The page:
If you’ve decided to be an entrepreneur you’ve taken a leap of faith in your vision and ability to create something out of nothing. You begin with enthusiasm, anxiety, excitement and hope for all the dreams and goals you want to achieve. You might even have a business plan; a home office; an LLC; client leads. You have all the pieces in place to get started. But then you come to a line of delineation, separating the known – what you can control: your knowledge, environment, all the elements required to start your business – and the unknown – market response, sales, the economy, the weather!
Being an entrepreneur is a test of personal character. One aspect of your character is the ability to persevere through the challenges you will face.
“Obstacles don’t have to stop you. If you run into a wall, don’t turn around and give up. Figure out how to climb it, go through it, or work around it.” – Michael Jordan
Once the line is crossed from the known things that are in your control, into the unknown and out of your control, such as the first day in actual business, there are constant internal and external hurdles that test the agility of your will power, confidence and creativity. The word for this is ‘motivation’ and it is the fuel that drives perseverance. The entrepreneur must work on all of these elements simultaneously, limited by the confines of energy and time; and only one of those is renewable.
The main culprit in losing time (i.e., productivity) is fractured energy from a lack of focus. This is why a business plan is so important. It lays out priorities, milestones and expectations that are time-bound. So that when the personal obstacles of self-doubt, fear or lack of knowledge show up there is already a practical, impartial road map laid out before you, and all you need is to put one foot in front of the other: to persevere.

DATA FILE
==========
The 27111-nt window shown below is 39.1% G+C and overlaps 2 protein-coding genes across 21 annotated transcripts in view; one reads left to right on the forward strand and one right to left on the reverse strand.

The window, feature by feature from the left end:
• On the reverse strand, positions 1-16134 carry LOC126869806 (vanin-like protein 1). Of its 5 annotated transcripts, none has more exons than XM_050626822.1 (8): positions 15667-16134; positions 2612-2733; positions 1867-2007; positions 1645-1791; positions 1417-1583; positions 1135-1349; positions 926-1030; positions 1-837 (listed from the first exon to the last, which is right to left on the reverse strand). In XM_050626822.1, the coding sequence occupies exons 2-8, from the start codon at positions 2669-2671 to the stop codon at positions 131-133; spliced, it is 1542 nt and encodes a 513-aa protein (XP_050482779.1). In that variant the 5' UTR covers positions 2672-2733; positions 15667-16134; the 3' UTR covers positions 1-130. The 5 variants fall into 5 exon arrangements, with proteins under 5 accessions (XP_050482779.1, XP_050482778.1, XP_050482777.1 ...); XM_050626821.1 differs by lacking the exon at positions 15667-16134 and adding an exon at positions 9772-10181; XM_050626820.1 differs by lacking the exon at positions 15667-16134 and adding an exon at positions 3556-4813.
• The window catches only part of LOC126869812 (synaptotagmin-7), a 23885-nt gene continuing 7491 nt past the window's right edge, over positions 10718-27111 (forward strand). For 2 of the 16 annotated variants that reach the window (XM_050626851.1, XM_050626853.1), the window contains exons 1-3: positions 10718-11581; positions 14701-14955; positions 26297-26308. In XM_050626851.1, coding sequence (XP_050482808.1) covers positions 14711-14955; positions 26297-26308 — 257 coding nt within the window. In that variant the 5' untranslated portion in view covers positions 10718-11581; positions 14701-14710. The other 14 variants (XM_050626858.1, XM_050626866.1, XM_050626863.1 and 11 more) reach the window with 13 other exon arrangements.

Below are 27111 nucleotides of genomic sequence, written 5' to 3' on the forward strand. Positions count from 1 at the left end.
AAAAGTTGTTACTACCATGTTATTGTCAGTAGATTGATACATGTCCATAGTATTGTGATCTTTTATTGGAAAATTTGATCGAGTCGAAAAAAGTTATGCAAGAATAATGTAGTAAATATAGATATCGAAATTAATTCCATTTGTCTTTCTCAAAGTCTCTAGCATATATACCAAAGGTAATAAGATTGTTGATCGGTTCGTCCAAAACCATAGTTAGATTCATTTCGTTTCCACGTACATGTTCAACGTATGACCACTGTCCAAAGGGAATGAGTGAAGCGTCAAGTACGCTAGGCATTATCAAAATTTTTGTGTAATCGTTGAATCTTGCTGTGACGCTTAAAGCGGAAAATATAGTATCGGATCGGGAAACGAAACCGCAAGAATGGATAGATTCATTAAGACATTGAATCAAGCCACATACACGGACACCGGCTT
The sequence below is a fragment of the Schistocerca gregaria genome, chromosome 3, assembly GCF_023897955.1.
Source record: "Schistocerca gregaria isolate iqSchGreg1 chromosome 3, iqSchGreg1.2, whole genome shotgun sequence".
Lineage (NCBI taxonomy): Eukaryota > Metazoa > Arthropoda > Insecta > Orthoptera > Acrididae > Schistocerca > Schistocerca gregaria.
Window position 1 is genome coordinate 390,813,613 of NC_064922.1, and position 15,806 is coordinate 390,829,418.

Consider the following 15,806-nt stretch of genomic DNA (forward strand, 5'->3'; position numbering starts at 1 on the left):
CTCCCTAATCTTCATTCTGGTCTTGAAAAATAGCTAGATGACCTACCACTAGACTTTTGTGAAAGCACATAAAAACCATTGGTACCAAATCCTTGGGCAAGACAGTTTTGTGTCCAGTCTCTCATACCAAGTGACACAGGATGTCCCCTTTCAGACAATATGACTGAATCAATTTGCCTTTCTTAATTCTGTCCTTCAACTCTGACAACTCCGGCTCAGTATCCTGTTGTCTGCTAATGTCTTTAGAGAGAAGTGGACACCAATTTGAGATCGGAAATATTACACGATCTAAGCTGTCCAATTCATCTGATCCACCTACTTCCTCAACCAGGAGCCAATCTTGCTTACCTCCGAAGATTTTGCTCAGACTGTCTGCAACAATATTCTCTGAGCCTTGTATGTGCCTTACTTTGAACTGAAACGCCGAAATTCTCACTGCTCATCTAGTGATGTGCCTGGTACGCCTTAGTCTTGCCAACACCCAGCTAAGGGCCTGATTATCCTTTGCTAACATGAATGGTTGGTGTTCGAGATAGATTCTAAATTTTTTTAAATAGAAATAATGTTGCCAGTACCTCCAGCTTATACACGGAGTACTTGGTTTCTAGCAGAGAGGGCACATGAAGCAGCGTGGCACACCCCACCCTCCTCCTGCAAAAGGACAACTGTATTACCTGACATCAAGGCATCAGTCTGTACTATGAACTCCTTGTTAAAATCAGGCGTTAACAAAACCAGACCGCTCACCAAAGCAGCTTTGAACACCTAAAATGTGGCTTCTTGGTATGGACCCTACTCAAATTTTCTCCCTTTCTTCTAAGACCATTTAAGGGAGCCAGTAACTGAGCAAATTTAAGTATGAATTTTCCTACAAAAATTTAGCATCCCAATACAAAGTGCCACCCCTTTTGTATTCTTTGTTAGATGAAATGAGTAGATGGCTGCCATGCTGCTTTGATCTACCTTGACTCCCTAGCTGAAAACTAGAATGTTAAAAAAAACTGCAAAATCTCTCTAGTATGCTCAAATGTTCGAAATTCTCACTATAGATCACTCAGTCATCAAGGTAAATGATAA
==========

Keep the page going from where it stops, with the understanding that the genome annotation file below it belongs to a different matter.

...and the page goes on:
Perseverance embodies the concept of “Failing Forward.” It means using failure as a tool to propel you toward better decisions in the future. Fear of failure keeps us stagnant. But when we acknowledge the potential for failure, we put ourselves in a position of power to deal with it rationally. That is what a business plan is for and why it can be the most important part of the foundation of a business. There will be times when nothing seems to be going right or things don’t seem to be moving as fast as we would like. The plan provides a baseline and benchmarks to be able to track the progress that has been made at any given point: number of potential customers reached; strategy implementation; income goals. When we fail at achieving short-term objectives a plan helps to identify mistakes and strategize how to get back on track.
“Every strike brings me closer to the next home run.” – Babe Ruth
No one who has achieved great success hasn’t failed. Sometimes a lot. The difference between people who achieve their dreams and those who don’t is that they didn’t quit. Successful people keep practicing, improving and adjusting, which takes focus and discipline.
“I’ve failed over and over and over again in my life and that is why I succeed.” – Michael Jordan